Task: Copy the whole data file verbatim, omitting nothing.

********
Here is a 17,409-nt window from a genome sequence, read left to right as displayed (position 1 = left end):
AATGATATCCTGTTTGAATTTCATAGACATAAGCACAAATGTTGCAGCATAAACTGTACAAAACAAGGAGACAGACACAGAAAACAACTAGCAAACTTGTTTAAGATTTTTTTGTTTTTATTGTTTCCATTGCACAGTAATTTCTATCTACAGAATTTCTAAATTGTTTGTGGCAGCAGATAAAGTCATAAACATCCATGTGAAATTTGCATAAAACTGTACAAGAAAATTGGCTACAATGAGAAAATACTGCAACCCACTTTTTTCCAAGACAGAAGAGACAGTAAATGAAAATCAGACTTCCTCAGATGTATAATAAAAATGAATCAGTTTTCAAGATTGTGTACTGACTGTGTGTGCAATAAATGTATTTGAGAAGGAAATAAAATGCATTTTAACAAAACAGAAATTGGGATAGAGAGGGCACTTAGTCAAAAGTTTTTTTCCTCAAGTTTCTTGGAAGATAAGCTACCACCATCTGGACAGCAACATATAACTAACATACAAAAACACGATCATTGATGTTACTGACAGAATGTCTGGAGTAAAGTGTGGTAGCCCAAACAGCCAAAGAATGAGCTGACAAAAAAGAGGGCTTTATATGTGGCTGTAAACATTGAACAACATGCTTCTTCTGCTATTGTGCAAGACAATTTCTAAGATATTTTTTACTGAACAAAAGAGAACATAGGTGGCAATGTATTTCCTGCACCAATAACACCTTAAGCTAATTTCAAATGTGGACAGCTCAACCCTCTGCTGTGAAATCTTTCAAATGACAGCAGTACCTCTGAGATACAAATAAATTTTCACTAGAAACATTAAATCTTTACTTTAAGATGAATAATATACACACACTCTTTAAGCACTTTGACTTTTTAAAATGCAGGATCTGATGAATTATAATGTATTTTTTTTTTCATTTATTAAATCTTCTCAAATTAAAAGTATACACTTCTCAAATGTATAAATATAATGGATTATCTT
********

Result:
Here is a 17,409-nt window from a genome sequence, read left to right as displayed (position 1 = left end):
AATGATATCCTGTTTGAATTTCATAGACATAAGCACAAATGTTGCAGCATAAACTGTACAAAACAAGGAGACAGACACAGAAAACAACTAGCAAACTTGTTTAAGATTTTTTTGTTTTTATTGTTTCCATTGCACAGTAATTTCTATCTACAGAATTTCTAAATTGTTTGTGGCAGCAGATAAAGTCATAAACATCCATGTGAAATTTGCATAAAACTGTACAAGAAAATTGGCTACAATGAGAAAATACTGCAACCCACTTTTTTCCAAGACAGAAGAGACAGTAAATGAAAATCAGACTTCCTCAGATGTATAATAAAAATGAATCAGTTTTCAAGATTGTGTACTGACTGTGTGTGCAATAAATGTATTTGAGAAGGAAATAAAATGCATTTTAACAAAACAGAAATTGGGATAGAGAGGGCACTTAGTCAAAAGTTTTTTTCCTCAAGTTTCTTGGAAGATAAGCTACCACCATCTGGACAGCAACATATAACTAACATACAAAAACACGATCATTGATGTTACTGACAGAATGTCTGGAGTAAAGTGTGGTAGCCCAAACAGCCAAAGAATGAGCTGACAAAAAAGAGGGCTTTATATGTGGCTGTAAACATTGAACAACATGCTTCTTCTGCTATTGTGCAAGACAATTTCTAAGATATTTTTTACTGAACAAAAGAGAACATAGGTGGCAATGTATTTCCTGCACCAATAACACCTTAAGCTAATTTCAAATGTGGACAGCTCAACCCTCTGCTGTGAAATCTTTCAAATGACAGCAGTACCTCTGAGATACAAATAAATTTTCACTAGAAACATTAAATCTTTACTTTAAGATGAATAATATACACACACTCTTTAAGCACTTTGACTTTTTAAAATGCAGGATCTGATGAATTATAATGTATTTTTTTTTTCATTTATTAAATCTTCTCAAATTAAAAGTATACACTTCTCAAATGTATAAATATAATGGATTATCTT